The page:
DETROIT - Republic Industries Inc. is getting rid of low-volume franchises as part of its strategy to focus narrowly on relationships with six core manufacturers.
That core group is composed of General Motors, Ford Motor Co., DaimlerChrysler Corp., Toyota Motor Sales U.S.A. Inc., American Honda Motor Co. Inc. and Nissan North America Inc.
The goal of this narrower emphasis is more efficient brand marketing. On its buying sprees, Republic has picked up low-volume franchises when it acquires large dealership groups. The company wants to promote the brands that are the most profitable, according to Michael Maroone, president of Republic's Automotive Retail Group.
'We can't support 35 brands,' said Maroone during a panel discussion at the Automotive News World Congress last week. (Story on Page 28.) 'We want to focus where we think we have the biggest opportunities.'
Republic already has started selling some dealerships. Market sources say the Fort Lauderdale, Fla.-based retailer has at least 16 up for sale. Republic, the nation's largest dealership group, has more than 250 dealerships and annual pro forma revenues of $18 billion.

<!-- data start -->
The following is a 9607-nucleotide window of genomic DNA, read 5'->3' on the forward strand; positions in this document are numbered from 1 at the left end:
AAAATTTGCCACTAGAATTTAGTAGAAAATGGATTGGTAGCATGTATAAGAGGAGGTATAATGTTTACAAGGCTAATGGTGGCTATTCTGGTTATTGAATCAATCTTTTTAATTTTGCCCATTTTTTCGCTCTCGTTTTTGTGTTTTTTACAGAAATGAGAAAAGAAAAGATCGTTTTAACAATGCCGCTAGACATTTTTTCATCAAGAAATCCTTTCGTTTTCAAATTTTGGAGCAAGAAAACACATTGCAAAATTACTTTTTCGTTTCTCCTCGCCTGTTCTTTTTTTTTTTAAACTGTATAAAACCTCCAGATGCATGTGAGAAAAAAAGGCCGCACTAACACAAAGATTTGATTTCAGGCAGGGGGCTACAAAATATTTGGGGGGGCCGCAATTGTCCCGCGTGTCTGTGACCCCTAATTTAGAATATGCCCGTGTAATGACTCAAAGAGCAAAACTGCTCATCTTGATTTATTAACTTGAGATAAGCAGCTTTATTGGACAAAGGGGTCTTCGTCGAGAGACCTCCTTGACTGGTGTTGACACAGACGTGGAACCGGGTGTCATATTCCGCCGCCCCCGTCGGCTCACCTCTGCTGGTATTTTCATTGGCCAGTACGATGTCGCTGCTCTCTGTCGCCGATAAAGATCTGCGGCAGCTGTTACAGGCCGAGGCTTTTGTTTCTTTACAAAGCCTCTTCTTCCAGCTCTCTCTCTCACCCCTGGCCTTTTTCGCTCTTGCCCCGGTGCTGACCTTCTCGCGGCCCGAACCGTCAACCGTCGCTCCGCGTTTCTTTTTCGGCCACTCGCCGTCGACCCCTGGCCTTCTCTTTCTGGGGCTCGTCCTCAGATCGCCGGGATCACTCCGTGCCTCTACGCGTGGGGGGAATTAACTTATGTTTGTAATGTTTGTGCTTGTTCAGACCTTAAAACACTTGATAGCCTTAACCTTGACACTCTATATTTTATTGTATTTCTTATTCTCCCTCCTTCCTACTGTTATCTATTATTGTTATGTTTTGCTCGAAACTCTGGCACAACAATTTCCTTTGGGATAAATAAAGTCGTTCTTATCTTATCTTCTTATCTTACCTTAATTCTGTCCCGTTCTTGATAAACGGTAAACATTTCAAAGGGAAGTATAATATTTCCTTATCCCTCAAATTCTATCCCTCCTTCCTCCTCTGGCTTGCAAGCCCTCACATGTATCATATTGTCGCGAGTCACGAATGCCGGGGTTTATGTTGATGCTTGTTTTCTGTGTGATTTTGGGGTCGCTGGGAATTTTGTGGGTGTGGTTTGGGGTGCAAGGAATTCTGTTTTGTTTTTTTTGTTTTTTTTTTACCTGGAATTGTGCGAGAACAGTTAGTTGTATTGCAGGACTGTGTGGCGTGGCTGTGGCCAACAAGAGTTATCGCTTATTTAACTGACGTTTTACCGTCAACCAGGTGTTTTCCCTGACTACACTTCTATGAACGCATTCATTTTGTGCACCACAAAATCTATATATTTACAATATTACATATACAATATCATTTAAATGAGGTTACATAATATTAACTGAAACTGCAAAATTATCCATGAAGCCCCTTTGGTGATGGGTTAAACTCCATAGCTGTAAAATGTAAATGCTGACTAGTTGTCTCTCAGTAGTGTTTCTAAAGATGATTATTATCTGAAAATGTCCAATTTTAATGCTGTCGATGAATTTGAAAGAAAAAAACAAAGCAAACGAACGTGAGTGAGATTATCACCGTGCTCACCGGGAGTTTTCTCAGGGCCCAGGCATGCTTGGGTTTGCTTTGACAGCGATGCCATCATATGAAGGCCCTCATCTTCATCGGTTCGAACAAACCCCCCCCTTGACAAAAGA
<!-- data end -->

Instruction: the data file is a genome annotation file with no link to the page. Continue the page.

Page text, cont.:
'You will see us divest some dealerships,' Maroone said. 'It depends on the geographic region and what our strategy is in that market.'
Republic also is interested in forming joint ventures similar to the arrangement it has with Ford Motor Co. in Rochester, N.Y., where the two companies jointly own dealerships and Republic is the dealer operator.
'We are talking to six core manufacturers - not just on joint ventures,' Maroone said. 'We want to learn together, share information together. The goal is to be their best dealer.'
Sheldon Sandler, senior managing director and CEO of Bel Air Partners LLC, a Princeton, N.J., investment firm serving dealers, including Republic, said he doesn't see Republic dropping all but the six manufacturers in all of its markets. 'When they divest a dealership, they are also divesting sales and earnings,' he said. 'It will be a struggle for them. But it's the right thing. They don't want to diffuse their energy in stores where they can't make much money.'